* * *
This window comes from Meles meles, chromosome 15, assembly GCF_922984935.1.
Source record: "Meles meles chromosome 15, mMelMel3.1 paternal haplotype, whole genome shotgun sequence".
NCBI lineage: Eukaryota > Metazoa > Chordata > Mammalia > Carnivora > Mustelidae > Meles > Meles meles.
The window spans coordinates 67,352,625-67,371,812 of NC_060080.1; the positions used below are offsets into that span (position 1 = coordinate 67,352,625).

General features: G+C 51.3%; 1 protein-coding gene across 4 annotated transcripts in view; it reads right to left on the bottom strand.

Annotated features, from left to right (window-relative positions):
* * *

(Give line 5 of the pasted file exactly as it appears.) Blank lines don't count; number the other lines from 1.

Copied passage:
General features: G+C 51.3%; 1 protein-coding gene across 4 annotated transcripts in view; it reads right to left on the bottom strand.